Looking to transfer your UK pension?
Speak to me, Dan Ward, about transferring your UK pension funds to Thailand.
Checklist for transferring a UK pension to Thailand
- Collate existing UK pensions
- Request a CETV (Cash Equivalent Transfer Value)
- Conduct a cost and performance comparison
- Identify the best solution for Thailand – I can help with this
- Submit transfer request documentation to the existing and new provider
Legally you must seek specialist advice before attempting to transfer any safeguarded benefits when you have £30,000 or more in some UK pension savings.
UK advisers generally lack the appropriate licences, experience and knowledge of international funds to guide your pension transfer safely.
As an expat financial adviser, I specialise in transferring pensions to different countries worldwide and can help you enjoy your pension income safely in Thailand.
What is a UK pension, and how do you know if you have one?
There are three broad categories of pension, the state pension, workplace schemes and personal plans. Anyone living and working in the UK will likely have at least one such pension, but holding multiple pensions is very common. Annual contribution limits vary depending on your income. For example, the average yearly maximum is £60,000 for those earning £200,000 or less, which is tapered for higher earners.
All workplace and personal pensions qualify for tax relief at your marginal UK income tax rate on contributions. When invested, the growth of your pension savings is free of capital gains tax. A tax-free lump sum of up to a quarter of your pot is available whilst you are a UK tax resident. From then on, your pension income is taxable according to your tax code, but you only pay tax when your income exceeds your personal allowance.
Taking the 25% lump sum when non-resident in the UK makes it an unauthorised withdrawal and will cost you over half your retirement savings in payment.
UK State Pension
You only qualify for the UK state pension if you have made enough national insurance contributions. Checking the government’s pension forecasting website allows you to find out your state retirement age and, in some cases, how to fill in any gaps in your national insurance contributions to increase your state pension.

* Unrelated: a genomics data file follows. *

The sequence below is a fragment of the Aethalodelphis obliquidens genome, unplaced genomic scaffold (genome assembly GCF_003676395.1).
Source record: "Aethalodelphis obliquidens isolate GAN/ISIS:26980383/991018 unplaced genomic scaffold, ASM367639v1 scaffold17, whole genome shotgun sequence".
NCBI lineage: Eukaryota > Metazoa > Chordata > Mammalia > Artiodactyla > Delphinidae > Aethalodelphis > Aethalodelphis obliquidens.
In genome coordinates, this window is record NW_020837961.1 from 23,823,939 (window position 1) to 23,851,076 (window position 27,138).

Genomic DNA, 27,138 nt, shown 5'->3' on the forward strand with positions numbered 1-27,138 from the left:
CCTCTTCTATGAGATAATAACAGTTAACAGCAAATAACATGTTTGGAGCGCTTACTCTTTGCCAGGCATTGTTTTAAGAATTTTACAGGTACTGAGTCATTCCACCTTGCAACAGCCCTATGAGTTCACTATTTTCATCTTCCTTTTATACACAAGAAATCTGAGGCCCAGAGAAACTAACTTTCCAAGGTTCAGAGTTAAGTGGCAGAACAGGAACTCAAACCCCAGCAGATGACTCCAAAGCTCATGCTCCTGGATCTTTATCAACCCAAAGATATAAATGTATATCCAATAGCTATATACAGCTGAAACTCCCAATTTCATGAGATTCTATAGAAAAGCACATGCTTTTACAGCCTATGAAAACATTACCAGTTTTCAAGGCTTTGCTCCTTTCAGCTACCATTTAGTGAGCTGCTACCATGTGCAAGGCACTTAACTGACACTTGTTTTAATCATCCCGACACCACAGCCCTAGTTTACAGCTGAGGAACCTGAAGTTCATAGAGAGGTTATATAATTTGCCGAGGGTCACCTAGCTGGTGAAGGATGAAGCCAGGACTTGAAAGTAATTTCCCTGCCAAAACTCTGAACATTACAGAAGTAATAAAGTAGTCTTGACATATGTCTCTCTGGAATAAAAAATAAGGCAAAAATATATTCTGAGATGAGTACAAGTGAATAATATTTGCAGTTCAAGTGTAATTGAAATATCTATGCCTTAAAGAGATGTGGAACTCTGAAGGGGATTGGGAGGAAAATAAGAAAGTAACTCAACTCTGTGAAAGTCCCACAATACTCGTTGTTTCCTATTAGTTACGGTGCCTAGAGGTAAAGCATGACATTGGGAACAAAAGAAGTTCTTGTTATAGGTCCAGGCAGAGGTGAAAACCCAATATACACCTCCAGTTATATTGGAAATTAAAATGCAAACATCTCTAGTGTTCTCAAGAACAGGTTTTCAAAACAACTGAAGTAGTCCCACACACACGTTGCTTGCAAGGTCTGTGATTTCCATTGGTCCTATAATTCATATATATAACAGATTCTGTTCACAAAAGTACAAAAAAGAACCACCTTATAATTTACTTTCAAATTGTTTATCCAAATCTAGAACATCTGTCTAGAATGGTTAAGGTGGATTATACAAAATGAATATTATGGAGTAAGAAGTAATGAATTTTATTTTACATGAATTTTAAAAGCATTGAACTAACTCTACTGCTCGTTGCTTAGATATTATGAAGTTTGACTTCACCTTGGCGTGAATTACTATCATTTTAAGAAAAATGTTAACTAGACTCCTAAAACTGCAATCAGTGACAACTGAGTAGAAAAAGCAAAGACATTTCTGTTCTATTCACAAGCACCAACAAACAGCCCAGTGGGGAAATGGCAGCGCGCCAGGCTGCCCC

Your state pension will be frozen in Thailand, meaning it will not annually keep pace with inflation in the same way as it does for UK residents.
Because it has been compulsory since 2012 to automatically enrol employees in an occupational pension plan, if you have ever had a UK employer, you should have at least one and many people have several. Use the government’s pension tracing service to round up any workplace pensions you may have.
Workplace plans will be in the form of defined benefit or defined contribution schemes. If you are unsure which you have, ask the pension manager at work.
Defined benefit, also known as ‘final salary’ schemes, guarantee a proportion of your former wage based on your years of pensionable service. They are widespread throughout the UK public sector and less often offered by private sector employers. Transferring to an overseas scheme may be possible but not necessarily in your best interests.
Speak with your UK pension provider in the first instance; a defined benefit pension transferred to any other pension scheme places your safeguarded benefits at tremendous risk.
Every other type of workplace and all personal pension plans will be some kind of defined contribution (DC) scheme. The pension provider invests your contributions for you, and the success or otherwise of these investments decides how much money you receive when you retire.
Some older workplace DC arrangements will oblige you to purchase an annuity from your pot in return for guaranteed income upon retirement. A pension transfer to an overseas scheme can help you avoid this.
Notable variants are small self-administered schemes available only to company directors and senior executives of small firms and group SIPPs. Both permit greater investment flexibility and control, including the option to hold commercial property in your pension savings.